An impassioned defense of the Nuremberg legacy by California supreme-court judge Ehrenfreund, a former journalist at the war-crimes trials.
After serving with the occupation forces at the end of World War II, the author became a reporter for The Stars and Stripes, covering the trials of the captured Nazi high command from 1945 to 1949. In this pertinent, thorough overview, Ehrenfreund revisits the initial trial and considers its legacy, both as it affected his decision to become a trial lawyer, and the important precedents it has set in terms of prosecuting and checking future crimes against humanity. The author begins near the end of the war, when Secretary of War Henry Stimson and lawyer Murray Bernays successfully convinced President Roosevelt that a trial rather than summary execution was morally necessary in order to expose Hitler’s plan as a criminal conspiracy and to establish a full record of Nazi atrocities. Supreme Court associate justice Robert H. Jackson, appointed chief prosecutor by President Truman, insisted that the Nazis must have a fair trial: due process, a lawyer for each, presumption of innocence. Hermann Goering, Rudolf Hess and 19 other defendants were charged with conspiracy to wage war, waging aggressive war, war crimes and crimes against humanity. Few witnesses were called; the bulk of the case was made with a mountain of documentary evidence. Despite the defendants’ charges of unfairness, the trial convicted 18 on at least one count, and 12 were hanged. From this astounding precedent, the author considers the successes and failures of the 12 subsequent Nuremberg trials and the Tokyo trial of Japanese war leaders, as well as the Nuremberg precedent in cases of medical ethics, human rights, racial prejudice, criminal big business and the establishment of a long-overdue international court to try the world’s dictators. The author makes a tremendous case for adhering to the Nuremberg legacy of fair treatment for even the most odious offenders.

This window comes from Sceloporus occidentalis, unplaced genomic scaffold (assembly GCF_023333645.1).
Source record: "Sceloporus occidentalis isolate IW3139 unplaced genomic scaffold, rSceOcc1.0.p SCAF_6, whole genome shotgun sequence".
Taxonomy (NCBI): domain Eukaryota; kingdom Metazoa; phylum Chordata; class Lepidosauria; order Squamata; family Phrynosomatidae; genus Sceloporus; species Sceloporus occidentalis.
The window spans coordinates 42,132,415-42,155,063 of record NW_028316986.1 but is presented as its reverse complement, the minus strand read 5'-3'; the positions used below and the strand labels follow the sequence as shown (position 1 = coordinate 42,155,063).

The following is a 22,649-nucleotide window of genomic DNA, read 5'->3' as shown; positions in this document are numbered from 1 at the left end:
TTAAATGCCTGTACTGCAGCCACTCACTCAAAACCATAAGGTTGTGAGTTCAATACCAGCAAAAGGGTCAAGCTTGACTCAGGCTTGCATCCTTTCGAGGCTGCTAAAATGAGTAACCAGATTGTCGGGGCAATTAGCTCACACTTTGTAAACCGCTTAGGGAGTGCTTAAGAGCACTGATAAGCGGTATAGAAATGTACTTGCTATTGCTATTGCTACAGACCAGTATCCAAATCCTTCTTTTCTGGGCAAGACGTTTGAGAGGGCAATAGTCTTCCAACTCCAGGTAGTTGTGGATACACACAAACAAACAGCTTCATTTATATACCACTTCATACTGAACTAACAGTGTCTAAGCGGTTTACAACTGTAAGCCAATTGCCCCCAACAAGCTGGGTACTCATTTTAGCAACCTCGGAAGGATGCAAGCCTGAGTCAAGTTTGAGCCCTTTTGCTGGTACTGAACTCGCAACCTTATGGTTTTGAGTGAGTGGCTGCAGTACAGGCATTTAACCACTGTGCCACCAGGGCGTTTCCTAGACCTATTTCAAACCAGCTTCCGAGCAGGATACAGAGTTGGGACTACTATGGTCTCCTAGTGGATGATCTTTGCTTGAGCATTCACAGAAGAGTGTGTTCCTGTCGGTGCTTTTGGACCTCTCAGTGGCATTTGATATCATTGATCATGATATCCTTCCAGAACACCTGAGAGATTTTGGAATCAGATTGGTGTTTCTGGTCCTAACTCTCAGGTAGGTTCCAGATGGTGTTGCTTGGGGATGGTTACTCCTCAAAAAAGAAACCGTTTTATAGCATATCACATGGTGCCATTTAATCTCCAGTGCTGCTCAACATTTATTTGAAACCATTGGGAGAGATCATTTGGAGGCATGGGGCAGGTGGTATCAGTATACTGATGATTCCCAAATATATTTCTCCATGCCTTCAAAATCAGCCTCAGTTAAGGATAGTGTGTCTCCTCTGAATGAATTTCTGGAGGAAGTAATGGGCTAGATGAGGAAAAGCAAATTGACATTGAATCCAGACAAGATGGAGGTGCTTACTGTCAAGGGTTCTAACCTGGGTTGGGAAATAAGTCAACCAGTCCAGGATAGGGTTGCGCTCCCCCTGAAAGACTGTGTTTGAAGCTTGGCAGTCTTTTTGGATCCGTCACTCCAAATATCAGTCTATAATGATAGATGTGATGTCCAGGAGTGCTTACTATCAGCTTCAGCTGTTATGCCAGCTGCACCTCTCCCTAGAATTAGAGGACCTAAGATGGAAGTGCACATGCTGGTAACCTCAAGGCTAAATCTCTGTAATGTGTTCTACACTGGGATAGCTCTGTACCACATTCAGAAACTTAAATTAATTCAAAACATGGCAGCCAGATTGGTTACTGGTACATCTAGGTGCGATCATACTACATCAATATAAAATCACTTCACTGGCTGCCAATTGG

Students and young adults will especially value this accessible, personable work.